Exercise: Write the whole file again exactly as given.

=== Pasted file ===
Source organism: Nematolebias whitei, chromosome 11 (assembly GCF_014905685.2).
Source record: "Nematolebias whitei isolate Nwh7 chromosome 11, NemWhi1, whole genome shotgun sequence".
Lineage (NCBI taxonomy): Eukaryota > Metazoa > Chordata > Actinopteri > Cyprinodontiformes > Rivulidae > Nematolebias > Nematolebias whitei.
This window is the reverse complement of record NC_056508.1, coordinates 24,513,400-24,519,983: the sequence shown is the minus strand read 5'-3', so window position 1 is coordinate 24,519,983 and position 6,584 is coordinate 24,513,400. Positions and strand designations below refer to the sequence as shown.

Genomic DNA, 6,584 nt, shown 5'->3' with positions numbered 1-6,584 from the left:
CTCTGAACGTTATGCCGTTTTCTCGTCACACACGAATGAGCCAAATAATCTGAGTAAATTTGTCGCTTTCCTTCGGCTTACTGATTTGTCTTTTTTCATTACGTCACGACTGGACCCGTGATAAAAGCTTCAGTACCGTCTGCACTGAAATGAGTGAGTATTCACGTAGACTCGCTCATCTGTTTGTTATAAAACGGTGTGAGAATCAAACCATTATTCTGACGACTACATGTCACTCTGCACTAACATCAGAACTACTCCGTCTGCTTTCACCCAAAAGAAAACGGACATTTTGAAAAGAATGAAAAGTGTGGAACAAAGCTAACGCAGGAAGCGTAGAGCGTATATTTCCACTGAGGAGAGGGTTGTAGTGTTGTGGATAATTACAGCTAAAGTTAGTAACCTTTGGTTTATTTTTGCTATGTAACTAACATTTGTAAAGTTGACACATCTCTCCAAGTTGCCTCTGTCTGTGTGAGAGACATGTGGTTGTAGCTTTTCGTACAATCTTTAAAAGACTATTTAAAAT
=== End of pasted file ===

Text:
Source organism: Nematolebias whitei, chromosome 11 (assembly GCF_014905685.2).
Source record: "Nematolebias whitei isolate Nwh7 chromosome 11, NemWhi1, whole genome shotgun sequence".
Lineage (NCBI taxonomy): Eukaryota > Metazoa > Chordata > Actinopteri > Cyprinodontiformes > Rivulidae > Nematolebias > Nematolebias whitei.
This window is the reverse complement of record NC_056508.1, coordinates 24,513,400-24,519,983: the sequence shown is the minus strand read 5'-3', so window position 1 is coordinate 24,519,983 and position 6,584 is coordinate 24,513,400. Positions and strand designations below refer to the sequence as shown.

Genomic DNA, 6,584 nt, shown 5'->3' with positions numbered 1-6,584 from the left:
CTCTGAACGTTATGCCGTTTTCTCGTCACACACGAATGAGCCAAATAATCTGAGTAAATTTGTCGCTTTCCTTCGGCTTACTGATTTGTCTTTTTTCATTACGTCACGACTGGACCCGTGATAAAAGCTTCAGTACCGTCTGCACTGAAATGAGTGAGTATTCACGTAGACTCGCTCATCTGTTTGTTATAAAACGGTGTGAGAATCAAACCATTATTCTGACGACTACATGTCACTCTGCACTAACATCAGAACTACTCCGTCTGCTTTCACCCAAAAGAAAACGGACATTTTGAAAAGAATGAAAAGTGTGGAACAAAGCTAACGCAGGAAGCGTAGAGCGTATATTTCCACTGAGGAGAGGGTTGTAGTGTTGTGGATAATTACAGCTAAAGTTAGTAACCTTTGGTTTATTTTTGCTATGTAACTAACATTTGTAAAGTTGACACATCTCTCCAAGTTGCCTCTGTCTGTGTGAGAGACATGTGGTTGTAGCTTTTCGTACAATCTTTAAAAGACTATTTAAAAT